WHO concludes PrePex male circumcision device meets international standards

The World Health Organization (WHO) announced on 31 May that it has “prequalified” the PrePex™ device for performing circumcision on adult men for HIV prevention, making it the first such device to be recognized as meeting international standards.
Prequalification does not replace countries’ own regulatory processes, however, and studies on the use of PrePex are under way or have been completed in nearly all the countries considered priorities for scale-up of voluntary medical male circumcision (VMMC) services.
One of these studies, conducted by the Male Circumcision Consortium (MCC) in collaboration with the National AIDS and STD Control Programme (NASCOP) and the Nyanza Reproductive Health Society (NRHS), is assessing the safety and acceptability of PrePex-assisted male circumcision among 425 men in routine health-care settings in Kenya, with results expected by September 2013.
Dr. Walter Obiero, NRHS director and a co-investigator on the study, says that this research will provide the information Kenya’s Ministry of Health needs to decide whether to add PrePex to the national VMMC programme.
“WHO prequalification is an important step in the process, but we also need to ensure that the PrePex device is a safe and acceptable complement to conventional male circumcision surgery in our local context,” he says.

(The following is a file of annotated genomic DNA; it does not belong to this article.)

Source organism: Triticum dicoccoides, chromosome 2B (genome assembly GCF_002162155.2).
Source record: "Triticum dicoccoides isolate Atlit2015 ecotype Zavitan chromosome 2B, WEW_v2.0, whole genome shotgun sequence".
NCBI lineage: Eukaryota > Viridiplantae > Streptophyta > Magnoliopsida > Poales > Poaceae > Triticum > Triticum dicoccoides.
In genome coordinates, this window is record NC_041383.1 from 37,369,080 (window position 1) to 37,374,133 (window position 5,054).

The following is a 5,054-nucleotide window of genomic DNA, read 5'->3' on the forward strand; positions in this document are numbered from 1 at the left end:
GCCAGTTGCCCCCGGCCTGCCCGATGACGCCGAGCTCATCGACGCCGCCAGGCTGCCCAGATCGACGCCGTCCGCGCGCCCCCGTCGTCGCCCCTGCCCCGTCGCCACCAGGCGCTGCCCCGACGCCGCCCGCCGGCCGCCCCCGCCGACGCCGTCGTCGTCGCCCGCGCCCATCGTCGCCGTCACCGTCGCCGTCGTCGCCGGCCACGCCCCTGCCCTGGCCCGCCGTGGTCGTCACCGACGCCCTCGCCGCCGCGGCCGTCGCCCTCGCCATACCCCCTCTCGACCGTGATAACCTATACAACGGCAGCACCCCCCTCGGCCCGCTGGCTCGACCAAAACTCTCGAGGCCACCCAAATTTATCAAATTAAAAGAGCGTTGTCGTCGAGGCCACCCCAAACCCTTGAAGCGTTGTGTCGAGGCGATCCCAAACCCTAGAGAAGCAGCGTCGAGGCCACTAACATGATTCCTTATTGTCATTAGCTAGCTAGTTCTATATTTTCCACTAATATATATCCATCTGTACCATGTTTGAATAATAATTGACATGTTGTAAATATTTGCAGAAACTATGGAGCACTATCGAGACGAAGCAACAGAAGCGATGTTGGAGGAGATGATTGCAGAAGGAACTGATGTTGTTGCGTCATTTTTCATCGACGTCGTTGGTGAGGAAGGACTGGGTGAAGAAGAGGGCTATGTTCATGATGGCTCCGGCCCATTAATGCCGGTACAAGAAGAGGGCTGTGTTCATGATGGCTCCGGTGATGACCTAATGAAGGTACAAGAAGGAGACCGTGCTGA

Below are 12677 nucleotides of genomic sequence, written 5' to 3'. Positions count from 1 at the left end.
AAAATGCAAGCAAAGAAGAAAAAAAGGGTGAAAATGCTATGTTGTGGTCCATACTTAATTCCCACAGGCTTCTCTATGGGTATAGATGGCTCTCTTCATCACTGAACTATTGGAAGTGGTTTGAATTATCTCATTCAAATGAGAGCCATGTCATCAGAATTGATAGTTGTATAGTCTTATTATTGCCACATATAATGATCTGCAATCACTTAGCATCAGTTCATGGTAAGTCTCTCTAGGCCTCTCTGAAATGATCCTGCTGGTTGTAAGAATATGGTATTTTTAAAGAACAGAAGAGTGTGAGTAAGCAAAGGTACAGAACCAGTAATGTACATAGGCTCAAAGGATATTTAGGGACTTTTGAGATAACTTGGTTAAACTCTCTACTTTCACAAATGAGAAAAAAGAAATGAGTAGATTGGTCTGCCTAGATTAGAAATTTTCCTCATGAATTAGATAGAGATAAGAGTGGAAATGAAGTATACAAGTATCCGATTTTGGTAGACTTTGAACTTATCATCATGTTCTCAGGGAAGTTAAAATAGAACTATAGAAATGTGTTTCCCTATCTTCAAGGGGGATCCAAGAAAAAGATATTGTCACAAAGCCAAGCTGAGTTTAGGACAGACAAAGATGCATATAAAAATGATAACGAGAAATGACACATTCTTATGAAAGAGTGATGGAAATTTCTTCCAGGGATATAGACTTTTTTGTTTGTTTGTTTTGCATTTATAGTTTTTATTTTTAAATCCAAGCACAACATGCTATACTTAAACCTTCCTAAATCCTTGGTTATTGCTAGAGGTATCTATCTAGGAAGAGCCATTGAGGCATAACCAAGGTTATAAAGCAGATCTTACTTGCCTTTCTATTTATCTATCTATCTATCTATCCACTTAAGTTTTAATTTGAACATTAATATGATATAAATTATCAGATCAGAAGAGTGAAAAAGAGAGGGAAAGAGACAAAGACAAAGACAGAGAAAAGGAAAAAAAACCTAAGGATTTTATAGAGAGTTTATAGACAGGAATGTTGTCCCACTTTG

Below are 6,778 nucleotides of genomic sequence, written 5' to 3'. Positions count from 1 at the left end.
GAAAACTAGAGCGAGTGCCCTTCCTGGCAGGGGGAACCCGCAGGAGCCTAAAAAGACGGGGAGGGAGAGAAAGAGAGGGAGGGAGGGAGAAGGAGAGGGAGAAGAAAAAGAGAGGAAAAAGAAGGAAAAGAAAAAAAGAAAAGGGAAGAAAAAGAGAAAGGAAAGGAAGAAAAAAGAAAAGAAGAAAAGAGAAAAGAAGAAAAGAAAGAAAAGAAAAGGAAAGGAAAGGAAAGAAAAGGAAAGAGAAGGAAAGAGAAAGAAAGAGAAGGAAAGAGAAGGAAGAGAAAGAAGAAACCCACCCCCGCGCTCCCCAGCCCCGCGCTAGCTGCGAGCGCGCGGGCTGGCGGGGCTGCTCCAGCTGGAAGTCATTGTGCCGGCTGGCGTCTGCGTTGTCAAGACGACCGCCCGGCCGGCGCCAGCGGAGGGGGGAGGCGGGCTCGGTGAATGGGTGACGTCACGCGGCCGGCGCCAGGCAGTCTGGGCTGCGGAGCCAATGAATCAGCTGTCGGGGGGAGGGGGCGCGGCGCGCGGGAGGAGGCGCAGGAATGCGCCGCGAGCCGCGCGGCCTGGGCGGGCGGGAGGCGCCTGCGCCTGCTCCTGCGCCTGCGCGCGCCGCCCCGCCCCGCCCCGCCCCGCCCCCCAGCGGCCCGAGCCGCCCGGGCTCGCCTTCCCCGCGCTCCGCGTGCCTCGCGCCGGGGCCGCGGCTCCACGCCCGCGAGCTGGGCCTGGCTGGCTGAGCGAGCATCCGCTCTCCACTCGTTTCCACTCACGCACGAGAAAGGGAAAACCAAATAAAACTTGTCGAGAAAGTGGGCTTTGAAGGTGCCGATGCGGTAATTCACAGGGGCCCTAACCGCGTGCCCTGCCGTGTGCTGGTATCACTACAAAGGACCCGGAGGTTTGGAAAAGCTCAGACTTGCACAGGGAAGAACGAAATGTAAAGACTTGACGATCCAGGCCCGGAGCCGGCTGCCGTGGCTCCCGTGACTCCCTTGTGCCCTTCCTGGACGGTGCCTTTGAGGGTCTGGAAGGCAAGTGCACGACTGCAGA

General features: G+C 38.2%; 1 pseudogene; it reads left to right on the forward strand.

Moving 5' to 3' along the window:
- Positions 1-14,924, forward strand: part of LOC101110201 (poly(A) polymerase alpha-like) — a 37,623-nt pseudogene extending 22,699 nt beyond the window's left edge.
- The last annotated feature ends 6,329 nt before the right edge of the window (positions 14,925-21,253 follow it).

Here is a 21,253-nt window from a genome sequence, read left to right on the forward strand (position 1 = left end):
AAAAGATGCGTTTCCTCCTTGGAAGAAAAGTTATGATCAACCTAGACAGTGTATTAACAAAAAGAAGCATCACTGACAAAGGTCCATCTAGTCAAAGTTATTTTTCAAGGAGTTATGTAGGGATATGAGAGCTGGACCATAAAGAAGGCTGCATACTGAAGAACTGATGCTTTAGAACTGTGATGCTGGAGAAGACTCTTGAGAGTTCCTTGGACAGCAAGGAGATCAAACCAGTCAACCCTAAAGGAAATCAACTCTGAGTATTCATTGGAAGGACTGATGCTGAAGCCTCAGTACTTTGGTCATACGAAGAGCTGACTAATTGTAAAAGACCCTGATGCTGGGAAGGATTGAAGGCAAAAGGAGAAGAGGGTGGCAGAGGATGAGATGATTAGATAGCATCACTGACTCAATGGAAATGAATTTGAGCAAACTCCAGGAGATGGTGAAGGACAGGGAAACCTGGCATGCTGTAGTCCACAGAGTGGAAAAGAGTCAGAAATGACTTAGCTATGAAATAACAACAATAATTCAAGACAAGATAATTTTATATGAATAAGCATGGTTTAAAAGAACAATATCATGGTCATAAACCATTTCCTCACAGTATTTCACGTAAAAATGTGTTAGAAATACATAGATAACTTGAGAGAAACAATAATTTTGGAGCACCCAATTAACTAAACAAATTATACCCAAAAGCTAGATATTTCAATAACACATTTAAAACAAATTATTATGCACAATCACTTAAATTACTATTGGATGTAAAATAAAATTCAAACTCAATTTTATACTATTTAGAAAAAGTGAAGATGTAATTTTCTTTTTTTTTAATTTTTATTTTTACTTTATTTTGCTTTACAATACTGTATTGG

Conducted at VMMC sites in Kisumu and Rachuonyo, the Kenya study will also examine a range of other service delivery issues, such as client satisfaction with the procedure, providers’ perceptions of ease of use, return for follow-up visits, time to wound healing, the training required to achieve proficiency in the PrePex procedure and the cost of the procedure.
WHO’s decision to prequalify PrePex was based on review of the regulatory dossier on the device, inspection of the quality management system for its manufacture, and clinical studies of its safety and effectiveness conducted in Rwanda, Uganda and Zimbabwe. WHO officials concluded that PrePex is safe for use among healthy men 18 years and older when used by trained mid-level providers in public health programmes, provided that surgical backup facilities and skills are available to manage within a few hours any events that could lead to serious complications, such as device displacements or early removals (including self-removals) during the week the device is worn. Careful monitoring and reporting of adverse events is necessary to better understand the frequency of such events.
The PrePex device consists of an elastic mechanism that fits closely around an inner ring, compressing the foreskin between the rings and cutting off its blood supply. The device must be worn for one week, so that the foreskin dries up and is then removed. The procedure involves minimal bleeding and can be performed without injected anaesthesia.
A note about PrePex prequalification on the WHO website states that some pain may occur during the first few hours to days after device placement and at removal, but men reported less pain with PrePex than with conventional surgery. In addition, the PrePex procedure takes less time to perform (including placement and removal) than conventional surgery, but the time to complete healing is one to two weeks longer with the PrePex device. In studies about 7 percent of men eligible for the conventional surgery were not eligible for PrePex-assisted circumcision.
Several other devices are under review, including the ShangRing, which has been studied in Kenya, Zambia and Uganda. Like PrePex, these devices, which do not require sutures (stitches), have the potential to make male circumcision easier and faster to perform and more acceptable to clients. Unlike PrePex, however, they require local injection of anaesthesia before the procedure.

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